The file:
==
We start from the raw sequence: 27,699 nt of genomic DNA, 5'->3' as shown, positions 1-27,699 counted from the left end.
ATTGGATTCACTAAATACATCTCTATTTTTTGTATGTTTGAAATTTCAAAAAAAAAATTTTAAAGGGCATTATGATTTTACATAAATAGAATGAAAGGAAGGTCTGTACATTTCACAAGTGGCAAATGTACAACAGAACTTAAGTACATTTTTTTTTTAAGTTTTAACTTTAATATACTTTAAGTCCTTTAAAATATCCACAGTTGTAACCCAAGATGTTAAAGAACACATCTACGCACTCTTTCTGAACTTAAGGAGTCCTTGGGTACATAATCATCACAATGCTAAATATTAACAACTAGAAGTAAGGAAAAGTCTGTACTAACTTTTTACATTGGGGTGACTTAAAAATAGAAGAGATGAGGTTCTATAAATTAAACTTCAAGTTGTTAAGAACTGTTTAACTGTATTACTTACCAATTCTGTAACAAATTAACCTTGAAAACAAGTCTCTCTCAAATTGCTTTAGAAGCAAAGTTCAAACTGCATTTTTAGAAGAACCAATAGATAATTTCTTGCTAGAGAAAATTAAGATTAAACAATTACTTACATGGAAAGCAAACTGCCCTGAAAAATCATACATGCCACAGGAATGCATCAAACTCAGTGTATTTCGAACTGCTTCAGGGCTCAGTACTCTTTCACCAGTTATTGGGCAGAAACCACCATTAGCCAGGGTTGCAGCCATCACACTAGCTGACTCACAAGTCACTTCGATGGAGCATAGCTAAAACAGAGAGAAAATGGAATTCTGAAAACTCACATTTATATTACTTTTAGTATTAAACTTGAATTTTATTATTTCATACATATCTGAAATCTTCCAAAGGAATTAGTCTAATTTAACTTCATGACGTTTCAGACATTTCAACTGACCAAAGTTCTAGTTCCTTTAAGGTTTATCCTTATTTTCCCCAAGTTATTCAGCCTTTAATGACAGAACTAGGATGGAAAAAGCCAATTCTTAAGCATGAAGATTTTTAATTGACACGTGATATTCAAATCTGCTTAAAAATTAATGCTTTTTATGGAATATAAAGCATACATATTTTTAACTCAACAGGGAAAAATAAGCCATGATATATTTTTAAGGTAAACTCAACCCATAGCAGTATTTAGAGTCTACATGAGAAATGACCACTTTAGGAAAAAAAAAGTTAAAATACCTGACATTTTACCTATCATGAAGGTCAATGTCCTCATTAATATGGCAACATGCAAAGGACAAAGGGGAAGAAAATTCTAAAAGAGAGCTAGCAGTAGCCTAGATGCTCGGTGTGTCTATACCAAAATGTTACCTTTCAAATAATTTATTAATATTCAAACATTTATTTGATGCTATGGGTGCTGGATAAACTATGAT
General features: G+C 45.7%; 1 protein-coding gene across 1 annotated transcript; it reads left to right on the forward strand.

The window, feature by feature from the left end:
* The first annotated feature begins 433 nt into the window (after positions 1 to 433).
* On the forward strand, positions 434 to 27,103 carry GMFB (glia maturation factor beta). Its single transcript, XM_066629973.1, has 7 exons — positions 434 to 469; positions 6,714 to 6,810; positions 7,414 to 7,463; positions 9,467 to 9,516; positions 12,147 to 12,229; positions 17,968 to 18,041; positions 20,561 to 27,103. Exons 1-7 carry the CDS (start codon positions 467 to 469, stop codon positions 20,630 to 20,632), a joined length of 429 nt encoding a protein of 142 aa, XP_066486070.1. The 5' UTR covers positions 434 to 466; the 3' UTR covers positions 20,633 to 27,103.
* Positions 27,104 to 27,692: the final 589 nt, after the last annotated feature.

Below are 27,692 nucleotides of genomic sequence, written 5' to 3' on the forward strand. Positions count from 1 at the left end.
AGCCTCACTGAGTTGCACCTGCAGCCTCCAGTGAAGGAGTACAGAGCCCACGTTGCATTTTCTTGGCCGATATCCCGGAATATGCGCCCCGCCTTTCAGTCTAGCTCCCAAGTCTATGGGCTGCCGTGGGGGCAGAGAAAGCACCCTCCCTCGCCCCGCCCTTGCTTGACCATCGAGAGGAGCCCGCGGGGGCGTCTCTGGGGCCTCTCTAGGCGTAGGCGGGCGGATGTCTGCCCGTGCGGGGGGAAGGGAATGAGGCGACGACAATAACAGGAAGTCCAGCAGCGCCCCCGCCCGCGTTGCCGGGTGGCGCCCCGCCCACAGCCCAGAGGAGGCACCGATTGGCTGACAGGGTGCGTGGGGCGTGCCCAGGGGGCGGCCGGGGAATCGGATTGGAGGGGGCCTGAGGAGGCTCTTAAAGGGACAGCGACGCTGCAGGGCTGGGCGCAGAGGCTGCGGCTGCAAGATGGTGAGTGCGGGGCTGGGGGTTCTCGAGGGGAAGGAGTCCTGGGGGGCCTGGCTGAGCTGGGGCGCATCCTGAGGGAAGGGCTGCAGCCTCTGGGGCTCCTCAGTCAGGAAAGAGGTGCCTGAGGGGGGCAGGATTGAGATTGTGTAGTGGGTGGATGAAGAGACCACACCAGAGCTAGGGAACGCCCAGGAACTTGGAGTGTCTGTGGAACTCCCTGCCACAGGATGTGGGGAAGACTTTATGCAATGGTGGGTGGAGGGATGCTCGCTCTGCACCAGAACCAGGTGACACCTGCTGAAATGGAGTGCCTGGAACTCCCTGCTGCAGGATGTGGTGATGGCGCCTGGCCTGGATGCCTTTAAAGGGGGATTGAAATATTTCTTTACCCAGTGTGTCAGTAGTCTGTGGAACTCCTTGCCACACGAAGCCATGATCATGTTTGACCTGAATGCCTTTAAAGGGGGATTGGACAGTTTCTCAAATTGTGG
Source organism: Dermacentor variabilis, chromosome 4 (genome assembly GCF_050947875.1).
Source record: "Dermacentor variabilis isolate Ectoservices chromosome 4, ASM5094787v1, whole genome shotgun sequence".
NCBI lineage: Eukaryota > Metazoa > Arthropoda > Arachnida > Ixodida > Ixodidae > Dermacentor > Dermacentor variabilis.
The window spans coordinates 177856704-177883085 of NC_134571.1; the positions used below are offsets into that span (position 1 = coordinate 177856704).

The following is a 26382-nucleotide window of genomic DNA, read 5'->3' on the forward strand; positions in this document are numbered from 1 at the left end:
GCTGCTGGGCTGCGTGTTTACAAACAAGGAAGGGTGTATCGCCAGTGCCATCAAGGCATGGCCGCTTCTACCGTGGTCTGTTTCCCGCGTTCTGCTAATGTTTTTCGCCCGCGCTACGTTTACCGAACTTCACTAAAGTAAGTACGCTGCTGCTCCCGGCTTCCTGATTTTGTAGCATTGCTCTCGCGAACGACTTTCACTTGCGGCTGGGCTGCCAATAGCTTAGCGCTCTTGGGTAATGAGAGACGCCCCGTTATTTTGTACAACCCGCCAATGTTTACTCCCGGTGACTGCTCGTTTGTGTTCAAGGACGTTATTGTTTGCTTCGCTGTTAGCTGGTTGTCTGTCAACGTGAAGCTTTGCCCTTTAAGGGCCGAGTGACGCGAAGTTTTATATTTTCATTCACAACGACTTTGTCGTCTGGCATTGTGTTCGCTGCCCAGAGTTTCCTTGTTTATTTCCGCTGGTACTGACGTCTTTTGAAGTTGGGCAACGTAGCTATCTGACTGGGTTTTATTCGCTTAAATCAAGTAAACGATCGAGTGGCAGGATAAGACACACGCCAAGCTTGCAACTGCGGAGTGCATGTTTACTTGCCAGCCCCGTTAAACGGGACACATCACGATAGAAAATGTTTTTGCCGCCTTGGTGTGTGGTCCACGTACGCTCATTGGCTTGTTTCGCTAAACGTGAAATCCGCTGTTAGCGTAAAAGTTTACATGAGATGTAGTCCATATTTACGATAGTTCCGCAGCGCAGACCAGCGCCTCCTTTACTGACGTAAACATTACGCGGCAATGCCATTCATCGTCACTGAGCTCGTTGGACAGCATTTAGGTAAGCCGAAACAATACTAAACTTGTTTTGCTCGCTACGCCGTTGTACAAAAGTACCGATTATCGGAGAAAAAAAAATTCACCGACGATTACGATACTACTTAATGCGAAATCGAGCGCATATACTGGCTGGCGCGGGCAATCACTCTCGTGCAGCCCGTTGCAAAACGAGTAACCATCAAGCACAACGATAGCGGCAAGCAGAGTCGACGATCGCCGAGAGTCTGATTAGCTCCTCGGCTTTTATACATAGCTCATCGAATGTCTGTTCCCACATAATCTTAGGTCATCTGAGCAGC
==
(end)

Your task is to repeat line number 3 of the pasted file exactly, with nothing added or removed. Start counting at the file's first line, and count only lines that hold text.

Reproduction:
General features: G+C 45.7%; 1 protein-coding gene across 1 annotated transcript; it reads left to right on the forward strand.